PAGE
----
As I read through the article Top 10 Business Trends That Will Drive Success In 2016 from Forbes this morning, I enjoyed many of the specific points the author made, but could help but wonder how this could be applied on a more practical/personal level.
I’d encourage you to start with the article itself, but today’s exercise is all about translating the top 10 from a high level, business perspective down to the role many of us serve in as product management leaders.
1 – top performing companies will focus on connecting customers – the author expands the definition a bit to include connecting buyer to seller, consumer to content, etc. I’ll take it a step further. In a previous post titled Indirectly Serving Customers I used the quote from Jan Carlzon, CEO of SAS … “if you are not serving the customer, your job is to be serving someone who is.”
For most of the products or services I’ve been a part of, the end result was rarely about direct sales … rather it has been about adding value to the larger ecosystem and benefiting from the network effect that follows.
2 – smart businesses will shift from complaining about to embracing millennials – a necessity in our roles as product managers is collaboration across many different functional groups and yes, age groups. I had a colleague share this generational view on LinkedIn recently and found it interesting. In another article I read the author made the point we need to embrace disruptive innovation as a tool to empower the millennial generation.
But working with millennials is just one facet of the conversation. Another critical point to consider is how millennials change the nature of what your product does and how it does it? Do your use cases accommodate for changing generational behaviors? One example from the industry I serve in.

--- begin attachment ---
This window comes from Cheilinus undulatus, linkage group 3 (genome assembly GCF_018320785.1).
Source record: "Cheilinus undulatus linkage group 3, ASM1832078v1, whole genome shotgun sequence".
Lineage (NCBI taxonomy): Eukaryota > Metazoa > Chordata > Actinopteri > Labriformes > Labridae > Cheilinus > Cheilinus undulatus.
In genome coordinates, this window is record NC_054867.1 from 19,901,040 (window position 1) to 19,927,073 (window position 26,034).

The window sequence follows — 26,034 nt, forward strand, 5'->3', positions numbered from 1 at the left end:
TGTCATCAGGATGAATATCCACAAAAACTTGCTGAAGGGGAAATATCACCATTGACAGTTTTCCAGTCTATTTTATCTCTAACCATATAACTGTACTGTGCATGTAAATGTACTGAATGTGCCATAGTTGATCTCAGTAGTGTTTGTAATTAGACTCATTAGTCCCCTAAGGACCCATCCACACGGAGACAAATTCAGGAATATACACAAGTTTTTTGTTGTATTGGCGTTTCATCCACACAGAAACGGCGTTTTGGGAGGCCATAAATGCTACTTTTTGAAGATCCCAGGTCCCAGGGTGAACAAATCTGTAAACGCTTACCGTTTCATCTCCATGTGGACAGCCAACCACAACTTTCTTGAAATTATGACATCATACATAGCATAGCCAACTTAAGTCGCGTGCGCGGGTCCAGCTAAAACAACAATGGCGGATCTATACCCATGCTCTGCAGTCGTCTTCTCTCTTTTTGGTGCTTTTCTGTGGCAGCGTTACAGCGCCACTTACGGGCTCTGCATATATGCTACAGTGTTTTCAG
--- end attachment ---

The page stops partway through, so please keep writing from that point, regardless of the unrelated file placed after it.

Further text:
3 – innovative organizations will invest in mentoring and engagement for remote employees – put simply, I love the product management role … and I want to encourage others who either haven’t been exposed to the role and/or are new to the role. Another quote from John Maxwell in support of this one … “If you are a leader, you should never forget that everyone needs encouragement. And everyone who receives it – young or old, successful or less-than-successful, unknown or famous – is changed by it.”
And just as a side note, even those of us who have been around the block a few times could use encouragement too! Which is partially why I have this blog.
4 – top businesses will focus on strengths-based more than remedial leadership – linking back to the collaboration comment in point #2, influence is a necessary part of the product management role. A practical piece of advice I learned in life applies here as well … focus on the relationship rather than resolution. Leading with a remedial approach rarely brings out the best in folks. I hit upon this in the post Leadership with -Atitude.
5 – commodity products will continue to see margins erode, services will extend value – I wasn’t entirely sure where to take this point initially. What eventually came to mind was a concept I use in competitive analysis called the analytical hierarchy process. Developed at the University of Pennsylvania’s Wharton School of Business, this multi-criteria decision making model emphasizes 6 criteria made during the technology buying process.
Interestingly, this model serves as the basis for Gartner’s Magic Quadrant … which measures ‘Completeness of Vision’ and ‘Ability To Execute’ on their axis. The point being our focus as product managers needs to be broader than just the product and its feature/functions.
Points 6-10 to be covered in Part 2 …